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    Tourmaline

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    Imported from Sri Lanka at the beginning of the 18th century, tourmaline comes from the Singhalese "tura mali", which means stone of various colors. Its chemical formula is complex and includes many elements. This explains both its incredible range of colors and the numerous inclusions and flaws which can be found within the stone. When transparent and containing very few flaws, its colored varieties are cut as gems. Transparent crystals of tourmaline are strongly dichroic, which means that its color varies and changes as it is turned in the light.

    Van Cleef & Arpels chooses the purest stones from Brazil, Nigeria, Madagascar, or Mozambic. The inclusions must not disturb the color or compromise the durability of the stone.

    Tourmaline of all colors protects the wearer against danger and misfortune.

    Pear-shaped Paraíba tourmaline of 10.62 carats - Van Cleef & Arpels
    Pear-shaped Paraíba tourmaline of 10.62 carats
    Pear-shaped Paraíba tourmaline of 10.62 carats / Pergola ring (19.85-carat tourmaline), Les Jardins collection - Van Cleef & Arpels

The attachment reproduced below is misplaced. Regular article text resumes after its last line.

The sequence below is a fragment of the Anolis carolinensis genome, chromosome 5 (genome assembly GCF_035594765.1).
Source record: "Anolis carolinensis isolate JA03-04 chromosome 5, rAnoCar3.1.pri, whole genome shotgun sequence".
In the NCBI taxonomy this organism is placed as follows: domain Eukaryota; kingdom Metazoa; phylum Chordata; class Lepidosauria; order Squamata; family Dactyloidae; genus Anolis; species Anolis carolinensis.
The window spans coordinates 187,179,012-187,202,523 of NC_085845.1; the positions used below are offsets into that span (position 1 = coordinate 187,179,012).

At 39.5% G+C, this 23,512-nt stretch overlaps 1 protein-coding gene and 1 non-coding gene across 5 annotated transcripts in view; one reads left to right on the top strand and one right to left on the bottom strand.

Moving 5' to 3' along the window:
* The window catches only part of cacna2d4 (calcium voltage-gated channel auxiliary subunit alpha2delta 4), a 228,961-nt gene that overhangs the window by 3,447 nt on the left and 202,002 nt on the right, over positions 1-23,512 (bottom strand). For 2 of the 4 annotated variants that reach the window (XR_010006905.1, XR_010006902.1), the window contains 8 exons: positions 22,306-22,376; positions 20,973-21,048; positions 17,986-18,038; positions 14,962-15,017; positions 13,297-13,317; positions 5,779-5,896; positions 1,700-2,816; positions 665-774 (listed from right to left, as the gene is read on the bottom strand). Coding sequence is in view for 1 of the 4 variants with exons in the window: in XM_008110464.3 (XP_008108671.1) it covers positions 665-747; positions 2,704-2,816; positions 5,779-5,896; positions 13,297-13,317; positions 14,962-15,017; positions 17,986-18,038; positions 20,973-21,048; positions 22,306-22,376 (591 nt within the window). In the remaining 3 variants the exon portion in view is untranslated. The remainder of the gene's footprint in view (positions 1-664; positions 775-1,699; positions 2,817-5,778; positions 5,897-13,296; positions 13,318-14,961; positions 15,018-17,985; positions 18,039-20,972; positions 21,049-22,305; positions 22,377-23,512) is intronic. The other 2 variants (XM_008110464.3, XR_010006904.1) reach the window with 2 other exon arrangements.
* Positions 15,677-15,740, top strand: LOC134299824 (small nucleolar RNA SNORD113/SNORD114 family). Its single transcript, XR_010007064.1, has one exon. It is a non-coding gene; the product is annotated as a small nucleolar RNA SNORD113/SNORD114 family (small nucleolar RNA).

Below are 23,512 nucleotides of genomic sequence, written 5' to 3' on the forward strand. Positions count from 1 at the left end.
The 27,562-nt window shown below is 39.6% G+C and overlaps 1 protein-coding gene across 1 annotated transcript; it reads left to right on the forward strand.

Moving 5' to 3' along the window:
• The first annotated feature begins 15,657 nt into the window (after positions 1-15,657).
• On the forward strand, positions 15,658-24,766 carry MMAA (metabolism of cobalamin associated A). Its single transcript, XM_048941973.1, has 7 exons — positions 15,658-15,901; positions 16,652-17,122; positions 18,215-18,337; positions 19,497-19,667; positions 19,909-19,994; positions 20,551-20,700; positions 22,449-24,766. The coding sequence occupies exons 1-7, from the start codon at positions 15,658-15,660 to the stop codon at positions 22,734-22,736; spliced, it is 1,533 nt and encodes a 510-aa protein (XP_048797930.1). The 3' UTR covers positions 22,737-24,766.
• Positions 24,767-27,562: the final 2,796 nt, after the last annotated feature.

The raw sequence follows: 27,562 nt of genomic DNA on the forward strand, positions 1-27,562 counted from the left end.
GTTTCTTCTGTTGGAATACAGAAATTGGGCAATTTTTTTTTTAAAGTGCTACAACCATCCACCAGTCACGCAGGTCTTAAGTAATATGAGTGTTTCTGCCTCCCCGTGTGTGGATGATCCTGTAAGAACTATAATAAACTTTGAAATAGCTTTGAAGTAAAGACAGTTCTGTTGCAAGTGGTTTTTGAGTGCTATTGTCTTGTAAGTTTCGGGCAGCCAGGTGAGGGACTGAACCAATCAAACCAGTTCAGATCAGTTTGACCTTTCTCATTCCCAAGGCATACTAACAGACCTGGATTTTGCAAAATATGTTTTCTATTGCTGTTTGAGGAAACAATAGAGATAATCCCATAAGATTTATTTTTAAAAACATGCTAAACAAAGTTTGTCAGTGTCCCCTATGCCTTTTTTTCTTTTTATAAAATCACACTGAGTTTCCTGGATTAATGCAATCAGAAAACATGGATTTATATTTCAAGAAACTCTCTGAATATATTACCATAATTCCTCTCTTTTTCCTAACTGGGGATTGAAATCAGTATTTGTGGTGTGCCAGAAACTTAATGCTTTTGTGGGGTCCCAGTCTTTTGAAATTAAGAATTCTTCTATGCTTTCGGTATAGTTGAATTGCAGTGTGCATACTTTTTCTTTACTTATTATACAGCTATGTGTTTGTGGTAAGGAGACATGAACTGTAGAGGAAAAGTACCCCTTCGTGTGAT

Pear-shaped Paraíba tourmaline of 10.62 carats / Pergola ring (19.85-carat tourmaline), Les Jardins collection

    The Maison chooses the green-blue color for its "Paraíba type" tourmaline from Mozambique. The way in which the stone is cut is extremely important as to avoid dark areas and achieve maximum brilliance.

    According to legends, tourmaline of all colors protects the wearer against danger and misfortune.

    Maintaining your tourmaline:

    As with all gems, Van Cleef & Arpels recommends protecting tourmaline from scratches and sharp blows. Avoid drastic temperature changes. Do not clean tourmaline in a home ultrasonic cleaner. Use warm, soapy water and a soft brush to clean tourmaline.

    If you are interested in this theme, you may also like :The Tourmaline ring

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